Food donation may arise at any stage of the food production and distribution chain for a number of different reasons. Due to difficulties in managing supply and demand, some food businesses may have a surplus of supply to meet orders and often orders for food may be cancelled resulting in excess stock. In certain cases, errors in the labelling or packaging could mean that the perfectly safe food will not be entered into the marketplace and so is available for donation.
This article relates to charities or individuals who collect food from a donating food business to compile into food parcels for redistribtion.
- Parcels may be compiled by individuals immediately after the food is collected from the donating food business.
- Parcels may be compiled by individuals in their own home following collection of food from retailers or other food businesses.
- Parcels may be compiled by charities in an independent premises (not the individual's home) following collection of food from retailers or other food businesses.
- These food parcels may be distributed to other charities as well as to individuals.
- The donated food may not be part of a food parcel, but may be left in a central location within a centre where individuals may select the food they wish to take.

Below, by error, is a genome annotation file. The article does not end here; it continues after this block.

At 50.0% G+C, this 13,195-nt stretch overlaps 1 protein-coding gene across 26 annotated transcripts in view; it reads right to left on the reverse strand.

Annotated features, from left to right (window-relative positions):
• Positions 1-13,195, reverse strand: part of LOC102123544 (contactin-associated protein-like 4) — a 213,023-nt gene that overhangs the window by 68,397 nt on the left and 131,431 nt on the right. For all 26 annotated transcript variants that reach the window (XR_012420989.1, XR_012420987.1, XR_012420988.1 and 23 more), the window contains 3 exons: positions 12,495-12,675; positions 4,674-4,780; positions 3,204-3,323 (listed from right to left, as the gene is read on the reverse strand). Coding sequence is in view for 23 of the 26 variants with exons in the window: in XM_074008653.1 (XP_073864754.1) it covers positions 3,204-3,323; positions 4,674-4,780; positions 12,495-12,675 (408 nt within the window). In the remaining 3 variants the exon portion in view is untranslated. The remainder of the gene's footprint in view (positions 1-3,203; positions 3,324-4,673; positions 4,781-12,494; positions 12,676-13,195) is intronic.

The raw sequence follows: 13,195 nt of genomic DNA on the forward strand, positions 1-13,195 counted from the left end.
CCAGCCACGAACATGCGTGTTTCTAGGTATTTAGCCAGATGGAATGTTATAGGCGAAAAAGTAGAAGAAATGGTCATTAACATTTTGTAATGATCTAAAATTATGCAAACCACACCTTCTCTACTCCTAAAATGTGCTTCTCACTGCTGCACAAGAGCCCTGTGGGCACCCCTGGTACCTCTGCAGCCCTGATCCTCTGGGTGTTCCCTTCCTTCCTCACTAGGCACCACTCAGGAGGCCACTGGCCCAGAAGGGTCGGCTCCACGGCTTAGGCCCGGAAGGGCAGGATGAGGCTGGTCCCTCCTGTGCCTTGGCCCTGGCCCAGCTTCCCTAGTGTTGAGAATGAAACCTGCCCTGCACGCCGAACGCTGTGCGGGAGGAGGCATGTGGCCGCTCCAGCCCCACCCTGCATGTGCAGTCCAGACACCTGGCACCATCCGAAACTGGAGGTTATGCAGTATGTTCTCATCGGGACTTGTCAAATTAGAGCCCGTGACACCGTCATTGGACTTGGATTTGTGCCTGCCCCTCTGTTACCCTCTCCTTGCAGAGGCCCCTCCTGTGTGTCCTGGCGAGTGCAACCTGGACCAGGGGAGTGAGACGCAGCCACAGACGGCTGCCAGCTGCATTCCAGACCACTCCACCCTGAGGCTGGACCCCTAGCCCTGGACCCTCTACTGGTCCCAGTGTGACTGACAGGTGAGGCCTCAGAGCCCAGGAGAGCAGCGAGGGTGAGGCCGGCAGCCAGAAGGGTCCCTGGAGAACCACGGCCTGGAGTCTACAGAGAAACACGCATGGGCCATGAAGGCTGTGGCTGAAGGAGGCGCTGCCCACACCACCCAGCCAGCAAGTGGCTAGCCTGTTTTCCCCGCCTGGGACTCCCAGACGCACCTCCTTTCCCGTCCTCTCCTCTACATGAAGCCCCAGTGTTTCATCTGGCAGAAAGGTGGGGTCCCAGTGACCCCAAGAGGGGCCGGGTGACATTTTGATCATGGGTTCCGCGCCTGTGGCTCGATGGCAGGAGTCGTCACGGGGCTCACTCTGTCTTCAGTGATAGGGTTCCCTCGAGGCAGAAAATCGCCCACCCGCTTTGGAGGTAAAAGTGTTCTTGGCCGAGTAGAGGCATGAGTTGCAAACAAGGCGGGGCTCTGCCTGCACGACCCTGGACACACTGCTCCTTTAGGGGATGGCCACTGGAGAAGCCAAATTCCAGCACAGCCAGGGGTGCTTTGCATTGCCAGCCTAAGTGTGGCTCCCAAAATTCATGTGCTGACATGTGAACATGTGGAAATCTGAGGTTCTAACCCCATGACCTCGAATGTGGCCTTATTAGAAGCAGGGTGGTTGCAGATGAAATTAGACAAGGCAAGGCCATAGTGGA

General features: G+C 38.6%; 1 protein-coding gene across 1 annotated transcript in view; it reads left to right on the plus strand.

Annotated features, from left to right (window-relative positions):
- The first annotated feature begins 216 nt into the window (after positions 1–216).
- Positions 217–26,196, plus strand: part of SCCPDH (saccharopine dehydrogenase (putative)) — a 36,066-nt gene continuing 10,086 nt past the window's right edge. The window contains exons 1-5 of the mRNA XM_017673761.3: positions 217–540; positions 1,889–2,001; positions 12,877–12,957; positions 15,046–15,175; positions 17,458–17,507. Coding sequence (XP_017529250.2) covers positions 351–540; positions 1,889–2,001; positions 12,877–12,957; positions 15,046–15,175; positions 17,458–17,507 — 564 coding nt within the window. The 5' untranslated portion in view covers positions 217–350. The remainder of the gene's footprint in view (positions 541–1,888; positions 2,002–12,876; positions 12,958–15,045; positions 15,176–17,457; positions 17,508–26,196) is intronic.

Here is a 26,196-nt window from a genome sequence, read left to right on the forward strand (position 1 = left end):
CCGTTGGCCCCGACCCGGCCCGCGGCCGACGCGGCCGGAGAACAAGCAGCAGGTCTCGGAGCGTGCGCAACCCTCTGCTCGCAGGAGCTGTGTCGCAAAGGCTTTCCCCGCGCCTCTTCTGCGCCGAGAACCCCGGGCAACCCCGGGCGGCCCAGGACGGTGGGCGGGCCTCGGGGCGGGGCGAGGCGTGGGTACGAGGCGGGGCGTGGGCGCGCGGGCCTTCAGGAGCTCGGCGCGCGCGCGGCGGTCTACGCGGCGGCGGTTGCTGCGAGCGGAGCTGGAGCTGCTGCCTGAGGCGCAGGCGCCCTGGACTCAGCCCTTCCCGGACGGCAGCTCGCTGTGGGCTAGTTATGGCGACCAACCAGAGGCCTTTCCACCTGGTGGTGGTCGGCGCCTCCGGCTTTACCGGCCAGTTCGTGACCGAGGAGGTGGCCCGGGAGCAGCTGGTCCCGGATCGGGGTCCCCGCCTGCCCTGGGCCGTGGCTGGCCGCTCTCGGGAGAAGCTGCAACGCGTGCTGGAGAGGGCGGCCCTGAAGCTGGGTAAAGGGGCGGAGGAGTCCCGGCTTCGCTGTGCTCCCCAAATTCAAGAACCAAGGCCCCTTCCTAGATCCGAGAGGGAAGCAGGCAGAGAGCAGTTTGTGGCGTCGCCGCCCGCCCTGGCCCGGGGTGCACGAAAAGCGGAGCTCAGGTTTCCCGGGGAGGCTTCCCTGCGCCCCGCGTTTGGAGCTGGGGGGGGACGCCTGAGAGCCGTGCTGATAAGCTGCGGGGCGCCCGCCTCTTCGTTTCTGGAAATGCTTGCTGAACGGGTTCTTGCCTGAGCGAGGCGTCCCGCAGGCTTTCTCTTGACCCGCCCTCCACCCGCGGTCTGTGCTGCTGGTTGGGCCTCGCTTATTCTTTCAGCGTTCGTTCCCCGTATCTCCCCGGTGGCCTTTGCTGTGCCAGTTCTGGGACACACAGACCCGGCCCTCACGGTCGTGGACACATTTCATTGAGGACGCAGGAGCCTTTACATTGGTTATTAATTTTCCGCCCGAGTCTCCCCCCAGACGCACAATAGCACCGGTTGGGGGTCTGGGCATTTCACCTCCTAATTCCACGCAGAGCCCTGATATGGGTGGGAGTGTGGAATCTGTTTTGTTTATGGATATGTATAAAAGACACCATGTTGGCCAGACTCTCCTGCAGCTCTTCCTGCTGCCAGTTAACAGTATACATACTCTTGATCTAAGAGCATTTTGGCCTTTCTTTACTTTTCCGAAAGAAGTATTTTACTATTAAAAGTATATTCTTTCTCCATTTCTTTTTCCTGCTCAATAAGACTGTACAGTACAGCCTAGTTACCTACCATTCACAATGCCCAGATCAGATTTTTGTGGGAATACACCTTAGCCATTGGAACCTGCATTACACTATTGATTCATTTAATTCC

Food businesses can choose to donate food once it is safe and in a condition that would allow the product to still be sold, i.e., an acceptable condition.
In general, the compilation and handling of food parcels involves minimal handling of the food itself but rather involves placing already prepacked food into the final food parcel. Where additional handling or repacking of food occurs, you should consult the other guidance on food donation.
All charities or individuals receiving donated food for food parcels or redistribution must make themselves aware of their legal responsibilities under food legislation.
This information is intended to provide an overview of general food safety guidance.
It contains relevant questions and answers to help clarify the legal provisions in EU food legislation thus allowing the safe donation and receipt of food. It also includes links to guidance on compliance with relevant legislation. A summary of the main pieces of legislation that may apply to your business/charity is highlighted below.